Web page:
Has your book angered anyone?
One person was angry they weren’t in it. But no, no-one’s taken offence. Of course, a couple of them are dead.
With punk, it’s all about telling the truth and not romanticising or glossing over things. So I think everyone from that time understands the way I wrote.
Did you know that you were part of something seismic in the ‘70s? Or was it just you and your friends hanging out, making music?
A bit of both. We were nothing in the eyes of society. But we also knew that we were interesting people trying to do something a bit different. We were this little bunch, who looked a bit rubbish and weren’t very stylish and we were all falling out with each other. There was no feeling that we were going to resonate for another 30, 40 years. At the time, we thought "why aren’t people noticing"?
Close Friends: Sid Vicious & Viv Albertine
Your book completely dismantles the idea of ‘punk royalty’, Sid Vicious and Johnny Rotten are just scruffy kids. Was there anyone you met that were genuinely scared or in awe of?
Well I was scared of Vivienne Westwood. But not because she swanned around or anything like that. But she was fiercely intelligent and incredibly creative and she didn’t suffer fools, so you had to know what you were talking about. And I wasn’t really that educated, or that clever really, and couldn’t hold my own. So I was scared of her.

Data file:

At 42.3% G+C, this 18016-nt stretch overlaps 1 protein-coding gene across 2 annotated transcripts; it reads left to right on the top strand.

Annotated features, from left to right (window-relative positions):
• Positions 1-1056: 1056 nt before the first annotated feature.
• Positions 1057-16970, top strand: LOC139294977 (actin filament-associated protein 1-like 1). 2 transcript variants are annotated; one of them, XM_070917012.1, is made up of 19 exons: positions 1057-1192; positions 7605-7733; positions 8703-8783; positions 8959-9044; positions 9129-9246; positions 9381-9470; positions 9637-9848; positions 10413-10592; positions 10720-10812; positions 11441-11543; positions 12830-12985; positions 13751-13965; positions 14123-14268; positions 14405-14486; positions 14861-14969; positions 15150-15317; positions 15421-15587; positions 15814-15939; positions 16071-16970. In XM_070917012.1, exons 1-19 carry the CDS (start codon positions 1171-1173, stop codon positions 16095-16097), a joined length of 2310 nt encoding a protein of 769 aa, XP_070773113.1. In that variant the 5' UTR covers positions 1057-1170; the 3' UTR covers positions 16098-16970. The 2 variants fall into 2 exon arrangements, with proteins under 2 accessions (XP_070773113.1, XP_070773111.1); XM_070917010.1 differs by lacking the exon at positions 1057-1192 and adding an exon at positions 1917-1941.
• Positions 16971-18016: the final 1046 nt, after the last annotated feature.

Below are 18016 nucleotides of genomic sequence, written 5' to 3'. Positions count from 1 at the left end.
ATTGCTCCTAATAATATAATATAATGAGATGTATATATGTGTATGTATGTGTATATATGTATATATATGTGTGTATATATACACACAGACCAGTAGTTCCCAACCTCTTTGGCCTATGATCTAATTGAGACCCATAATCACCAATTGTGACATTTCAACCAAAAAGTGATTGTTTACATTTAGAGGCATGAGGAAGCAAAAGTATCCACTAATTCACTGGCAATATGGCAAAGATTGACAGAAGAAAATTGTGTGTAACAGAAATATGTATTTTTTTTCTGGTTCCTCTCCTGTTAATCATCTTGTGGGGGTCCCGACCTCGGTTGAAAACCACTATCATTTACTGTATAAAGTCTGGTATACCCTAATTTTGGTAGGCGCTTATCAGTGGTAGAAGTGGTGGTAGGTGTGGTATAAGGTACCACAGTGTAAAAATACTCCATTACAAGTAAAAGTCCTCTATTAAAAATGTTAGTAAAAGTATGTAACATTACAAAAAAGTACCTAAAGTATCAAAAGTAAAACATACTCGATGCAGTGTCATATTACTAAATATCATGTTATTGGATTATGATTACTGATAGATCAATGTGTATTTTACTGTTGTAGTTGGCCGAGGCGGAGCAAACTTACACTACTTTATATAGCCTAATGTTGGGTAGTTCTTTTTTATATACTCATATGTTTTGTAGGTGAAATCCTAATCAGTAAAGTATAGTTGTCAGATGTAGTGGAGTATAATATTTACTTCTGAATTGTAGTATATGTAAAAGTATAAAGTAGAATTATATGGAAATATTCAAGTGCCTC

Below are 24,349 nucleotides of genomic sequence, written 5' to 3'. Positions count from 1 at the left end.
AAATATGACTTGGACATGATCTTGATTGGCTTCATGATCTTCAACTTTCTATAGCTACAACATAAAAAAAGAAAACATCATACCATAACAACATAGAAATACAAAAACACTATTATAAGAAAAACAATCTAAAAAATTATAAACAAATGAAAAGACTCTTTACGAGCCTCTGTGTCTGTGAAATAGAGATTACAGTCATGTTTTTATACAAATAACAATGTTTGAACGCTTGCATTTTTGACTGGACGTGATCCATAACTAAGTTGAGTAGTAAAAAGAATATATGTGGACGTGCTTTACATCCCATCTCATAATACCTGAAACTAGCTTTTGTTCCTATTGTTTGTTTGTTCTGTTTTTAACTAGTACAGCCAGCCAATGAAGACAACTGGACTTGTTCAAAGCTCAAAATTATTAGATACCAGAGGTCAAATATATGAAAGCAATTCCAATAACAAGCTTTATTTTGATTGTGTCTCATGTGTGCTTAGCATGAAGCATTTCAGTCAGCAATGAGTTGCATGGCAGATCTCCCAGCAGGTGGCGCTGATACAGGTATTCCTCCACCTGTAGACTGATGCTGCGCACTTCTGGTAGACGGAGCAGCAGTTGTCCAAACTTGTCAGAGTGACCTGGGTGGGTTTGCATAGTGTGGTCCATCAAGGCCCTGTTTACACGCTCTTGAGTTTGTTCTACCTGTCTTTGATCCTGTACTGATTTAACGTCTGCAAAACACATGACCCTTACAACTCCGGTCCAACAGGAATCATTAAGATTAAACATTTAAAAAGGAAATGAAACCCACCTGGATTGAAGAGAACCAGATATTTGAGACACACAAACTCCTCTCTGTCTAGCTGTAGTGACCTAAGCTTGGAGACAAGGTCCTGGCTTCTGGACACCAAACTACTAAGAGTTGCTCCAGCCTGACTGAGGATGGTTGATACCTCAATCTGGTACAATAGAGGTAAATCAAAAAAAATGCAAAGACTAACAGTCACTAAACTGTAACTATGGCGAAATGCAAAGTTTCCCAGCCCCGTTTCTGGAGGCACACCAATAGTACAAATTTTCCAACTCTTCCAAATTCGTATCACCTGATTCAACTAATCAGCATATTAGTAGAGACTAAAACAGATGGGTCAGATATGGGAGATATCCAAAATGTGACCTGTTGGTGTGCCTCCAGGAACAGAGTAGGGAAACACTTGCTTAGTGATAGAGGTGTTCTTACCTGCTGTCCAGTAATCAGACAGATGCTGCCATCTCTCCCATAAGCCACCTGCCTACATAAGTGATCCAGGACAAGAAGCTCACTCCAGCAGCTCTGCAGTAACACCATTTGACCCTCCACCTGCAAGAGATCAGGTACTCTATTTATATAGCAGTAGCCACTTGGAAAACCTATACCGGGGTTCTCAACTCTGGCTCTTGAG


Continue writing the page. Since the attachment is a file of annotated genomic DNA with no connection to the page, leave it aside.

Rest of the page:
Are you still scared of her now?
No, not so much now that I’ve lived a life. When you’re young, you're always trying to be clever or beautiful. But once you’ve lived a bit you think, well everyone is just as important as everyone else.
What was it about that first Sex Pistols gig you went to that made you want to be a part of the punk scene?
It was just simply seeing someone like myself. Someone like me who comes from all the same rubbish. There was Johnny [Rotten], standing up on stage, as if he had as much right to be there as anyone else. It wasn’t particularly about the music for me, it was completely about the attitude.
Malcolm McClaren and VIvienne Westwood: SEX
Was the scene misogynistic?